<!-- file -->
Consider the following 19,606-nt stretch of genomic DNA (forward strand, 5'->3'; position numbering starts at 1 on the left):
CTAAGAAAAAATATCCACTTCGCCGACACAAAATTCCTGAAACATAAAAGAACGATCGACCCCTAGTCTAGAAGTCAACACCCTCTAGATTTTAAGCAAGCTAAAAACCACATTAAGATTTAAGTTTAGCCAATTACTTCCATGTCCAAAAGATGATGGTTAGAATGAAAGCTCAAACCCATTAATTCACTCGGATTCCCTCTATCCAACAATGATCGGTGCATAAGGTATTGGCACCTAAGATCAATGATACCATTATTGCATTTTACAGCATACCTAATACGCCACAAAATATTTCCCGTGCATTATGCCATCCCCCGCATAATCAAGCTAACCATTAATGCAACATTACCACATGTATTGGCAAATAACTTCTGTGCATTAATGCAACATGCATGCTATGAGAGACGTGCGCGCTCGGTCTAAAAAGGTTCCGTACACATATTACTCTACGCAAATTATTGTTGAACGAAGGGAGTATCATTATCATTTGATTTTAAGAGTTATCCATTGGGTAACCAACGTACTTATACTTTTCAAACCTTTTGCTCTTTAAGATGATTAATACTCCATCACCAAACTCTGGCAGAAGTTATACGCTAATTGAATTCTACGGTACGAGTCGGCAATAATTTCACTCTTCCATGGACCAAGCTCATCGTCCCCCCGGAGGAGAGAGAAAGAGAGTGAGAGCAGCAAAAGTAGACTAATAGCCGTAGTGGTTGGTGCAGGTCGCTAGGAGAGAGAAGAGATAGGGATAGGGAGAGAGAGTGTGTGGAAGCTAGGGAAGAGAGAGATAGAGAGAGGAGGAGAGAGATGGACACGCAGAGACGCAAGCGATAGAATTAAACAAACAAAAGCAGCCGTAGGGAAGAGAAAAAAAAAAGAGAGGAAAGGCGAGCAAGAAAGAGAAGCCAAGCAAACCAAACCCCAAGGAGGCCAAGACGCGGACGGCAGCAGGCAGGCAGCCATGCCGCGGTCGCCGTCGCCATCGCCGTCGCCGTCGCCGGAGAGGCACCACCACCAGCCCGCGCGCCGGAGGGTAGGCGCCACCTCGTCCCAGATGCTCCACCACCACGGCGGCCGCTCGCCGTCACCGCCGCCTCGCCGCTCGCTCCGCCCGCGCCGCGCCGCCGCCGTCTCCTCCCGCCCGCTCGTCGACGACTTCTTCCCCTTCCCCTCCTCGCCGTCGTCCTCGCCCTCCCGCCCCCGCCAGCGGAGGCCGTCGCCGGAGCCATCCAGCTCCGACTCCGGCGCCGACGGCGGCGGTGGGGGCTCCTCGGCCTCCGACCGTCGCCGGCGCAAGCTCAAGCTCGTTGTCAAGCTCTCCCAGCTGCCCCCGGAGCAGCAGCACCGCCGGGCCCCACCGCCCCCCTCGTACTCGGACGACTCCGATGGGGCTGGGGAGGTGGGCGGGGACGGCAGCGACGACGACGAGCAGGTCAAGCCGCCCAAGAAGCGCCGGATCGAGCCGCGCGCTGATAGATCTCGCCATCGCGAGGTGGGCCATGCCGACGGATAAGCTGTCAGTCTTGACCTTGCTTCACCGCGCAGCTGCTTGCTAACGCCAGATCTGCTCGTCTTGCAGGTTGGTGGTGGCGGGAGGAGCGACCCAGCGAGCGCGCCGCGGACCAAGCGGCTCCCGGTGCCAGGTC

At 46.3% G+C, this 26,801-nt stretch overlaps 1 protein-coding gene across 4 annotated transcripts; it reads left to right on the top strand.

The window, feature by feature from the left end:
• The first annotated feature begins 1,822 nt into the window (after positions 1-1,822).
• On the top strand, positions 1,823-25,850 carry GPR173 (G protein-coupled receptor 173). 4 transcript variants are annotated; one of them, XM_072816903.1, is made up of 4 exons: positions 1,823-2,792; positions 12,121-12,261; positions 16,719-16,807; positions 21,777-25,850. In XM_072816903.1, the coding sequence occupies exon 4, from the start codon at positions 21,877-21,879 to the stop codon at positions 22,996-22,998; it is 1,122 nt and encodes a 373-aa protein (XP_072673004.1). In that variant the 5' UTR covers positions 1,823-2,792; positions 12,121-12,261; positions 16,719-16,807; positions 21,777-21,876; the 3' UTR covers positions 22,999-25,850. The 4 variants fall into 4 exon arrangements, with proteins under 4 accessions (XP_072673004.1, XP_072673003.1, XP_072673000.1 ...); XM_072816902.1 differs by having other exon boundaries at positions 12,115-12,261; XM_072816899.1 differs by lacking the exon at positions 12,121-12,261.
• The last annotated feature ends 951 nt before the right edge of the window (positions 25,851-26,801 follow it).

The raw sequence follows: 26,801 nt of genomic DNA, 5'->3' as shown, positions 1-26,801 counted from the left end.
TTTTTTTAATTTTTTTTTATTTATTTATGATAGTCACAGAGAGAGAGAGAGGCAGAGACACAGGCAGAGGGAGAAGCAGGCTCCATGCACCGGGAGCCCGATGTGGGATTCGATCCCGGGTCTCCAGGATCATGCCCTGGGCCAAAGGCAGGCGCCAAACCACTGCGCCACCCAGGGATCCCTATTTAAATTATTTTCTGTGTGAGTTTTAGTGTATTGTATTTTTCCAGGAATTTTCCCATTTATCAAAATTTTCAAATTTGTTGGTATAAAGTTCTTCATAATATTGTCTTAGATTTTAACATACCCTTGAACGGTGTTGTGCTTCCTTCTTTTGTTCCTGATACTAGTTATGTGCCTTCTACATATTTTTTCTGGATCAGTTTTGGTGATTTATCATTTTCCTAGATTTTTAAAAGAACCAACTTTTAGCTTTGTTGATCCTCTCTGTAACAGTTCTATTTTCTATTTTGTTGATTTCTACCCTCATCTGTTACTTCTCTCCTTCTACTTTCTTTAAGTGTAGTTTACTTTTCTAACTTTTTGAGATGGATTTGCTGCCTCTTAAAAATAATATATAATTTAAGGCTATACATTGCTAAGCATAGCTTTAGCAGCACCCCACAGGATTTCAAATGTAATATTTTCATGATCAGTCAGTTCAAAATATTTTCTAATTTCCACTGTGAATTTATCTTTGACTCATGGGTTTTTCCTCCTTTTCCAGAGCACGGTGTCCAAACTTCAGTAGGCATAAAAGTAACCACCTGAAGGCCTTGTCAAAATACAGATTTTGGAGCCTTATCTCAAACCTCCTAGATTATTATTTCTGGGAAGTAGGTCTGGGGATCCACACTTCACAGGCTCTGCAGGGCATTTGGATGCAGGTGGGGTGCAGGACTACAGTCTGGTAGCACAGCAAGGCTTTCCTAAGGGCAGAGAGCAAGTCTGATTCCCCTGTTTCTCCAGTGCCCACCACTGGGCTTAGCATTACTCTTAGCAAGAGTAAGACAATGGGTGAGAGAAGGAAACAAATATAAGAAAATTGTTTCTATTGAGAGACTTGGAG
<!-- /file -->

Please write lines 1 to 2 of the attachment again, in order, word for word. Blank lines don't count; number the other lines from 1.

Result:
Consider the following 19,606-nt stretch of genomic DNA (forward strand, 5'->3'; position numbering starts at 1 on the left):
CTAAGAAAAAATATCCACTTCGCCGACACAAAATTCCTGAAACATAAAAGAACGATCGACCCCTAGTCTAGAAGTCAACACCCTCTAGATTTTAAGCAAGCTAAAAACCACATTAAGATTTAAGTTTAGCCAATTACTTCCATGTCCAAAAGATGATGGTTAGAATGAAAGCTCAAACCCATTAATTCACTCGGATTCCCTCTATCCAACAATGATCGGTGCATAAGGTATTGGCACCTAAGATCAATGATACCATTATTGCATTTTACAGCATACCTAATACGCCACAAAATATTTCCCGTGCATTATGCCATCCCCCGCATAATCAAGCTAACCATTAATGCAACATTACCACATGTATTGGCAAATAACTTCTGTGCATTAATGCAACATGCATGCTATGAGAGACGTGCGCGCTCGGTCTAAAAAGGTTCCGTACACATATTACTCTACGCAAATTATTGTTGAACGAAGGGAGTATCATTATCATTTGATTTTAAGAGTTATCCATTGGGTAACCAACGTACTTATACTTTTCAAACCTTTTGCTCTTTAAGATGATTAATACTCCATCACCAAACTCTGGCAGAAGTTATACGCTAATTGAATTCTACGGTACGAGTCGGCAATAATTTCACTCTTCCATGGACCAAGCTCATCGTCCCCCCGGAGGAGAGAGAAAGAGAGTGAGAGCAGCAAAAGTAGACTAATAGCCGTAGTGGTTGGTGCAGGTCGCTAGGAGAGAGAAGAGATAGGGATAGGGAGAGAGAGTGTGTGGAAGCTAGGGAAGAGAGAGATAGAGAGAGGAGGAGAGAGATGGACACGCAGAGACGCAAGCGATAGAATTAAACAAACAAAAGCAGCCGTAGGGAAGAGAAAAAAAAAAGAGAGGAAAGGCGAGCAAGAAAGAGAAGCCAAGCAAACCAAACCCCAAGGAGGCCAAGACGCGGACGGCAGCAGGCAGGCAGCCATGCCGCGGTCGCCGTCGCCATCGCCGTCGCCGTCGCCGGAGAGGCACCACCACCAGCCCGCGCGCCGGAGGGTAGGCGCCACCTCGTCCCAGATGCTCCACCACCACGGCGGCCGCTCGCCGTCACCGCCGCCTCGCCGCTCGCTCCGCCCGCGCCGCGCCGCCGCCGTCTCCTCCCGCCCGCTCGTCGACGACTTCTTCCCCTTCCCCTCCTCGCCGTCGTCCTCGCCCTCCCGCCCCCGCCAGCGGAGGCCGTCGCCGGAGCCATCCAGCTCCGACTCCGGCGCCGACGGCGGCGGTGGGGGCTCCTCGGCCTCCGACCGTCGCCGGCGCAAGCTCAAGCTCGTTGTCAAGCTCTCCCAGCTGCCCCCGGAGCAGCAGCACCGCCGGGCCCCACCGCCCCCCTCGTACTCGGACGACTCCGATGGGGCTGGGGAGGTGGGCGGGGACGGCAGCGACGACGACGAGCAGGTCAAGCCGCCCAAGAAGCGCCGGATCGAGCCGCGCGCTGATAGATCTCGCCATCGCGAGGTGGGCCATGCCGACGGATAAGCTGTCAGTCTTGACCTTGCTTCACCGCGCAGCTGCTTGCTAACGCCAGATCTGCTCGTCTTGCAGGTTGGTGGTGGCGGGAGGAGCGACCCAGCGAGCGCGCCGCGGACCAAGCGGCTCCCGGTGCCAGGTC